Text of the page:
Bivariate correlation between curiosity, need for cognition, and openness for ideas can be found in Table 1. Coefficients above the diagonal are adjusted for attenuation. As can be seen, all measures are positively correlated (M r=.60; adjusted r=.80). If correlations within the four curiosity scales are treated as convergent validities, and correlations between these four scales on one hand and the two scales need for cognition and openness for ideas on the other as discriminant validities,
Data were collected on a total of 191 participants, who participated voluntarily in the present research. Similar to Study 1, participants were recruited by one of 15 peers as part of university course work in Germany. On average, participants were 35years old (SD=11.7, range:20–67), 51% were female. Regarding their education, the majority had a university-entrance diploma (79%), 14% had secondary school as highest education. Participants had on average 10years of job experience (SD=8.8), only
All correlation coefficients can be found in Table 1 (coefficients behind the slash are from Study 2). On average, the five scales assessing curiosity, need for cognition, and typical intellectual engagement correlated .58. Based on coefficients adjusted for attenuation, which can again be found above the diagonal, average correlations are .72. Analogous to Study 1, correlation coefficients were divided into convergent (i.e. within the three curiosity scales; .59) and discriminant (i.e. between
The purpose of the present study was to investigate whether the three constructs need for cognition, typical intellectual engagement, and openness for ideas possess discriminant validity regarding several constructs from the curiosity domain. Based on convergent and discriminant validities, exploratory factor analysis, and construct validity, evidence of discriminant validity could not be established. Adjusted for attenuation, average correlations between several curiosity measures and measures
I wish to express my thanks to two anonymous reviewers for their constructive comments on an earlier version of this paper.
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Journal of Personality and Social Psychology
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Journal of Personality Assessment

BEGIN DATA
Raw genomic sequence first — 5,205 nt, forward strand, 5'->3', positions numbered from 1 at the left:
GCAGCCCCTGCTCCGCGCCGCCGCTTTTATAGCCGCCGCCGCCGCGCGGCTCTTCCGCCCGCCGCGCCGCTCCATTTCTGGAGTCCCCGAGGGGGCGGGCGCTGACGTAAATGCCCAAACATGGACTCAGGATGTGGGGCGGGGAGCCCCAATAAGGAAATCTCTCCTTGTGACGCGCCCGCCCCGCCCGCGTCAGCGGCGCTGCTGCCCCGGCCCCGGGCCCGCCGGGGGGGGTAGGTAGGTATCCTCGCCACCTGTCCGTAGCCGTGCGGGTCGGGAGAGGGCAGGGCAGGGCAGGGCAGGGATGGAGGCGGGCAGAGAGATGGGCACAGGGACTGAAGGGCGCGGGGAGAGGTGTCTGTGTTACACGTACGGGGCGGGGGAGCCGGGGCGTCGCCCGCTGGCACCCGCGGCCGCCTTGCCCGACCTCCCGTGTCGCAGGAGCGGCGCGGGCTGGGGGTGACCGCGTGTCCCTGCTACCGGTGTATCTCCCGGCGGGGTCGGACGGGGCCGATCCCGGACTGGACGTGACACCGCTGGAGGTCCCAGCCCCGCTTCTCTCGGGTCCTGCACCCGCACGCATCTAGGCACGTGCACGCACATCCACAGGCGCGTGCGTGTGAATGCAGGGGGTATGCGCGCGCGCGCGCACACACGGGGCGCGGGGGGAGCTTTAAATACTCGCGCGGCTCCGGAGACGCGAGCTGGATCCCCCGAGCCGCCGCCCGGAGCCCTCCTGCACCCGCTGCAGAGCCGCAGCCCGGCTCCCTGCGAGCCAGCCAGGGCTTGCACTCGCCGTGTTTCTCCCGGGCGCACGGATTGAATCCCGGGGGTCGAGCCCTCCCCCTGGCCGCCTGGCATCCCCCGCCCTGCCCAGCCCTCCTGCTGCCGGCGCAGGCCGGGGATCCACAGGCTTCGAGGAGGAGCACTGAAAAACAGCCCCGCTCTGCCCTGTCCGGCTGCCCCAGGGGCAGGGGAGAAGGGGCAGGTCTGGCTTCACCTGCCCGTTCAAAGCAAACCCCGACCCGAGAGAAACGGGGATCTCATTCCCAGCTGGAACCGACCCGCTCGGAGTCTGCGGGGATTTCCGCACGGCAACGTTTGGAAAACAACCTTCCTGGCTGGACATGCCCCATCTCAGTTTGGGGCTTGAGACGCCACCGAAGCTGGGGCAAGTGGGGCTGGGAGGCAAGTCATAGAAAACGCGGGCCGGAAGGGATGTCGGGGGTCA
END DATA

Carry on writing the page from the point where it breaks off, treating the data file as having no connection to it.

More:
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- The interplay between domain-specific knowledge and selected investment traits across the life span
Domain-specific knowledge (Gkn) has been theoretically discussed and empirically proven to be a useful broad indicator of crystallized intelligence (Gc) beyond vocabulary. Based on this, the present study aimed to explore the complex interplay between selected investment traits such as personality and interests, operationalised on different hierarchical levels, and Gkn across the life span based on process models integrated into the recent Cattell-Horn-Carroll model. Divided into an online study and a laboratory study, various tests measuring constructs in the nomological net of Gkn including cognitive abilities, personality, and interests were presented along with a Gkn test to a total of N=477 participants. Aspects of openness and interests showed varying latent correlations with Gkn depending on the knowledge domain. In addition, various linear and complex non-linear relations between different investment traits and specific knowledge domains became evident in response surface analyses. Results also suggest curvilinear age-associated changes of Gkn regarding the Humanities and Civics knowledge domains. In contrast, Science knowledge appeared to be unrelated to age. Overall, age-associated findings need to be interpreted with caution due to the cross-sectional nature of this study. Implications of the findings for a better understanding of the development of Gkn are discussed.